Bigleaf hydrangea suffers from a distinctive white or gray powdery coating on the leaves, stems or flowers of the plant due to the mildew. This may progress to browning and curling of leaves, stunted growth, and premature leaf drop.
What Causes Powdery mildew Disease on Bigleaf hydrangea?
What Causes Powdery mildew Disease on Bigleaf hydrangea?
1
Fungi
Powdery mildew on Bigleaf hydrangea is mainly attributed to a group of ascomycete fungi that thrive in warm, dry climates.
2
Environment
Overcrowded planting, poor air circulation, and shady conditions also increase the risk of infection.
How to Treat Powdery mildew Disease on Bigleaf hydrangea?
How to Treat Powdery mildew Disease on Bigleaf hydrangea?
1
Non pesticide
Improve Circulation: Increase airflow by proper spacing and pruning which help to reduce the humidity that the fungi thrive in.

Solarize Soil: Apply clear plastic over the soil during summer to kill pathogens.
2
Pesticide
Fungicides: Apply sulfur-based or bio-fungicides that can control powdery mildew.

Spraying: Regular, preventative sprays of neem oil or potassium bicarbonate helps to interrupt the cycle of the fungus.
Continue reading in our app - it's better
A database of 400000+ plants
unlimited guides at your fingertips...
close
plant poor
flower wilting
Overview
Symptom
Causes
Treatment
Prevention
Active Period
What is flower wilting Disease on Bigleaf hydrangea?
What is flower wilting Disease on Bigleaf hydrangea?
Wilting in Bigleaf hydrangea is a disease that can be fatal, resulting in leaves' moisture loss, discoloration, and ultimately plant death. The disease is primarily caused by water stress or pest/pathogen infections and can significantly impact the plant's overall health and appearance.
Symptom Analysis
Symptom Analysis
Bigleaf hydrangea's main wilting symptoms include fading leaf color, a decline in flower quantity and quality, drooping, and, eventually, plant demise. The disease may progress slowly or rapidly, depending on the severity of the infection.
What Causes flower wilting Disease on Bigleaf hydrangea?
What Causes flower wilting Disease on Bigleaf hydrangea?
1
Xylella Fastidiosa
This bacterium invades the water vessels of the plant, stopping the flow and thus causing wilting.
2
Water Stress
Under or overwatering cause water stress leading to wilt disease.
How to Treat flower wilting Disease on Bigleaf hydrangea?
How to Treat flower wilting Disease on Bigleaf hydrangea?
1
Non pesticide
Proper Watering: Ensure an appropriate water regime. Over or underwatering can lead to wilt disease.

Soil Amendment: Improving the structure and drainage of the soil can help mitigate water stress and thus prevent wilting.
2
Pesticide
Use Systemic insecticides: Insecticides can help control sap-sucking insects, which can transfer wilting pathogens.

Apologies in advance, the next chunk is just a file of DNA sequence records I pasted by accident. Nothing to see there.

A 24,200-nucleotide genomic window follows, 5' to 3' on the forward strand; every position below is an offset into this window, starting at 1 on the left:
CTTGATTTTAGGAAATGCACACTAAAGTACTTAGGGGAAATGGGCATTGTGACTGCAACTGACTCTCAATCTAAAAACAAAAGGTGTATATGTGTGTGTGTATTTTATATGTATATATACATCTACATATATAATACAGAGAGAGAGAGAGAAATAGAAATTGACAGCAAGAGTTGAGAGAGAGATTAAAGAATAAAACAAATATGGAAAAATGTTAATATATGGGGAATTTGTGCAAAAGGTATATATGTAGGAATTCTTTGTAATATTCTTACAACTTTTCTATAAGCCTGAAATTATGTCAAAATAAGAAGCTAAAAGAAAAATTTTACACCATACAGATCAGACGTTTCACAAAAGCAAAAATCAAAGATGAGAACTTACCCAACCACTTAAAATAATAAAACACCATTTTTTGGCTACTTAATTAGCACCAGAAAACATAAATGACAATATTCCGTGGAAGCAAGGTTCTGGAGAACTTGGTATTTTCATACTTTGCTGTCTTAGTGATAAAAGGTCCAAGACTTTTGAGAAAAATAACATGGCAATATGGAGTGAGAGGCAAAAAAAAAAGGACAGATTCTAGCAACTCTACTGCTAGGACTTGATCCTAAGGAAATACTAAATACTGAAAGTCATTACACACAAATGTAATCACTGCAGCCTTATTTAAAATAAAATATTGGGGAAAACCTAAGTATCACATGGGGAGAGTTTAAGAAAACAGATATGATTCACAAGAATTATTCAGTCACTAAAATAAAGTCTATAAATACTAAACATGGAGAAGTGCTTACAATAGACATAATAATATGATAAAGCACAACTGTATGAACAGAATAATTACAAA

Use Fungicides: Fungicides can be applied if a fungal pathogen is the cause of wilting.
Continue reading in our app - it's better
A database of 400000+ plants
unlimited guides at your fingertips...
close
plant poor
Leaf rot
Overview
Symptom
Causes
Treatment
Prevention
Active Period
What is Leaf rot Disease on Bigleaf hydrangea?
What is Leaf rot Disease on Bigleaf hydrangea?
Leaf rot is a fungal disease that significantly affects the health of Bigleaf hydrangea, often resulting in leaf discoloration and drop, weakened growth, and in severe cases, plant death. Management involves both cultural practices and pesticidal treatments to improve plant health.
Symptom Analysis
Symptom Analysis
Bigleaf hydrangea's leaves start turning yellow or brown, becoming wiltish and eventually dropping off. The roots become dark brown or black and the growth of new shoots is hindered, affecting the overall plant's vigor and longevity.
What Causes Leaf rot Disease on Bigleaf hydrangea?
What Causes Leaf rot Disease on Bigleaf hydrangea?
1
Pathogen
Mainly caused by the fungi Phytophthora and Pythium, which thrive in wet, poorly-drained soils and initiate infection by attacking the plant's roots.
2
Environmental Factors
Overwatering, high humidity, and poor air circulation contribute to conditions favorable for the disease's development.
How to Treat Leaf rot Disease on Bigleaf hydrangea?
How to Treat Leaf rot Disease on Bigleaf hydrangea?
1
Non pesticide
Improve Drainage: Ensure proper drainage of the soil to avoid waterlogging, as the fungi causing leaf rot flourish in water-saturated soils. This can be done either by adjusting the planting method or amending the soil.

Prune Infected Parts: Regularly check Bigleaf hydrangea for signs of infection and prune off diseased parts to prevent the disease from spreading to the rest of the plant.
2
Pesticide
Apply Fungicides: Use systemic fungicides such as phosphonate products, which are absorbed by the plant and counter the infection from inside. Remember to follow the manufacturer's instructions for safe and effective usage.
Continue reading in our app - it's better
A database of 400000+ plants
unlimited guides at your fingertips...
close
plant poor
Caterpillars
Overview
Symptom
Causes
Treatment
Prevention
Active Period
What is Caterpillars Disease on Bigleaf hydrangea?
What is Caterpillars Disease on Bigleaf hydrangea?
Caterpillars can be a problematic pest for Bigleaf hydrangea, causing aesthetic damage and potential decline in plant health. These pests chew and feed on the leaves and buds, which can hamper plant growth and cause severe damage if not effectively controlled.
Symptom Analysis
Symptom Analysis
On Bigleaf hydrangea, the main signs of caterpillar infestation include chewed leaves - often showing a skeleton-like structure. Buds may be consumed entirely, causing reduced bloom. Severe cases may have curled or distorted leaves.